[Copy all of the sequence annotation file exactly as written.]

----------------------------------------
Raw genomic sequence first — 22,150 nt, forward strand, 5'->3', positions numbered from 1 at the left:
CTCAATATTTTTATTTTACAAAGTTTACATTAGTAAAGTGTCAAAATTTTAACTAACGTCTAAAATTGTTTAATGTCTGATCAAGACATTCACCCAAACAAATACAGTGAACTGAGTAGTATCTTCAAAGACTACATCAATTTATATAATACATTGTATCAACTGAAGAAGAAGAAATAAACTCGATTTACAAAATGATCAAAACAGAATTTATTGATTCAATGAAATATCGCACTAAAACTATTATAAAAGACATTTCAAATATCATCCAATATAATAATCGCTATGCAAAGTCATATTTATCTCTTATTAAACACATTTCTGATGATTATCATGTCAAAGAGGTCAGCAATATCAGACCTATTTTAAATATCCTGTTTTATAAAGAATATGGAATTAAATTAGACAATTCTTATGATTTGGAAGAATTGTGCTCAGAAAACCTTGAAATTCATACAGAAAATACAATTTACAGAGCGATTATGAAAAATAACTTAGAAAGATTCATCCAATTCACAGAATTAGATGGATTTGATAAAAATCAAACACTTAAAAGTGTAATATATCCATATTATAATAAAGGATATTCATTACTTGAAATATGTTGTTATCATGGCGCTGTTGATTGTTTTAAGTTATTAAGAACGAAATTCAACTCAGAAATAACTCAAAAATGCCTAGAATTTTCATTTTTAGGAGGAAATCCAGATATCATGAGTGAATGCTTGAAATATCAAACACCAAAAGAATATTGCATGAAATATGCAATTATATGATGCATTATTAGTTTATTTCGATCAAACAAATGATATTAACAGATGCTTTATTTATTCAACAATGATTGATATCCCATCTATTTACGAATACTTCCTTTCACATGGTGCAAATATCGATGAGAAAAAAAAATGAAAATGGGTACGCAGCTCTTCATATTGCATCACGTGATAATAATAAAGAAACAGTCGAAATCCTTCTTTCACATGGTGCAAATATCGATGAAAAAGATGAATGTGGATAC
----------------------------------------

Raw genomic sequence first — 22,150 nt, forward strand, 5'->3', positions numbered from 1 at the left:
CTCAATATTTTTATTTTACAAAGTTTACATTAGTAAAGTGTCAAAATTTTAACTAACGTCTAAAATTGTTTAATGTCTGATCAAGACATTCACCCAAACAAATACAGTGAACTGAGTAGTATCTTCAAAGACTACATCAATTTATATAATACATTGTATCAACTGAAGAAGAAGAAATAAACTCGATTTACAAAATGATCAAAACAGAATTTATTGATTCAATGAAATATCGCACTAAAACTATTATAAAAGACATTTCAAATATCATCCAATATAATAATCGCTATGCAAAGTCATATTTATCTCTTATTAAACACATTTCTGATGATTATCATGTCAAAGAGGTCAGCAATATCAGACCTATTTTAAATATCCTGTTTTATAAAGAATATGGAATTAAATTAGACAATTCTTATGATTTGGAAGAATTGTGCTCAGAAAACCTTGAAATTCATACAGAAAATACAATTTACAGAGCGATTATGAAAAATAACTTAGAAAGATTCATCCAATTCACAGAATTAGATGGATTTGATAAAAATCAAACACTTAAAAGTGTAATATATCCATATTATAATAAAGGATATTCATTACTTGAAATATGTTGTTATCATGGCGCTGTTGATTGTTTTAAGTTATTAAGAACGAAATTCAACTCAGAAATAACTCAAAAATGCCTAGAATTTTCATTTTTAGGAGGAAATCCAGATATCATGAGTGAATGCTTGAAATATCAAACACCAAAAGAATATTGCATGAAATATGCAATTATATGATGCATTATTAGTTTATTTCGATCAAACAAATGATATTAACAGATGCTTTATTTATTCAACAATGATTGATATCCCATCTATTTACGAATACTTCCTTTCACATGGTGCAAATATCGATGAGAAAAAAAAATGAAAATGGGTACGCAGCTCTTCATATTGCATCACGTGATAATAATAAAGAAACAGTCGAAATCCTTCTTTCACATGGTGCAAATATCGATGAAAAAGATGAATGTGGATAC